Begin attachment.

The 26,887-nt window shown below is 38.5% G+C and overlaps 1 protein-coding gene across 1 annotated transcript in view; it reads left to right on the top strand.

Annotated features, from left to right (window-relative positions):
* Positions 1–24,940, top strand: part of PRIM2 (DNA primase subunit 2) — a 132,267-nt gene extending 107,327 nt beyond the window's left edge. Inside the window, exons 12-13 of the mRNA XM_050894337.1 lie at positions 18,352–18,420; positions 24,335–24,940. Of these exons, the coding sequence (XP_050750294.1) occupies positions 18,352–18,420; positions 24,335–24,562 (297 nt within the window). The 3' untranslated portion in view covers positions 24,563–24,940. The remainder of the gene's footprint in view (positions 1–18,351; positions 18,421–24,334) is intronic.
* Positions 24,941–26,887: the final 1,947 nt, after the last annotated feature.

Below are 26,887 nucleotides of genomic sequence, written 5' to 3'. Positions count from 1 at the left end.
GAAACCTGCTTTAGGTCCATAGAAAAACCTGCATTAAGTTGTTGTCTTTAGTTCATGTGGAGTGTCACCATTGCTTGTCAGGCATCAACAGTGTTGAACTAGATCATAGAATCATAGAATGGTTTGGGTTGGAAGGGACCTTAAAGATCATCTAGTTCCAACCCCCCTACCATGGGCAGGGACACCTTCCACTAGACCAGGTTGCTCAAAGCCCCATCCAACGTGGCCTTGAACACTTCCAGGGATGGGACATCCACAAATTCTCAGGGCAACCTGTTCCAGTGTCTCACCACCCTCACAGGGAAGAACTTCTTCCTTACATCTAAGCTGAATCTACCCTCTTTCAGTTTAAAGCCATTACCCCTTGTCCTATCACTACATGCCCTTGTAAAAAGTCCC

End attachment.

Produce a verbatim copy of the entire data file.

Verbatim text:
The 26,887-nt window shown below is 38.5% G+C and overlaps 1 protein-coding gene across 1 annotated transcript in view; it reads left to right on the top strand.

Annotated features, from left to right (window-relative positions):
* Positions 1–24,940, top strand: part of PRIM2 (DNA primase subunit 2) — a 132,267-nt gene extending 107,327 nt beyond the window's left edge. Inside the window, exons 12-13 of the mRNA XM_050894337.1 lie at positions 18,352–18,420; positions 24,335–24,940. Of these exons, the coding sequence (XP_050750294.1) occupies positions 18,352–18,420; positions 24,335–24,562 (297 nt within the window). The 3' untranslated portion in view covers positions 24,563–24,940. The remainder of the gene's footprint in view (positions 1–18,351; positions 18,421–24,334) is intronic.
* Positions 24,941–26,887: the final 1,947 nt, after the last annotated feature.

Below are 26,887 nucleotides of genomic sequence, written 5' to 3'. Positions count from 1 at the left end.
GAAACCTGCTTTAGGTCCATAGAAAAACCTGCATTAAGTTGTTGTCTTTAGTTCATGTGGAGTGTCACCATTGCTTGTCAGGCATCAACAGTGTTGAACTAGATCATAGAATCATAGAATGGTTTGGGTTGGAAGGGACCTTAAAGATCATCTAGTTCCAACCCCCCTACCATGGGCAGGGACACCTTCCACTAGACCAGGTTGCTCAAAGCCCCATCCAACGTGGCCTTGAACACTTCCAGGGATGGGACATCCACAAATTCTCAGGGCAACCTGTTCCAGTGTCTCACCACCCTCACAGGGAAGAACTTCTTCCTTACATCTAAGCTGAATCTACCCTCTTTCAGTTTAAAGCCATTACCCCTTGTCCTATCACTACATGCCCTTGTAAAAAGTCCC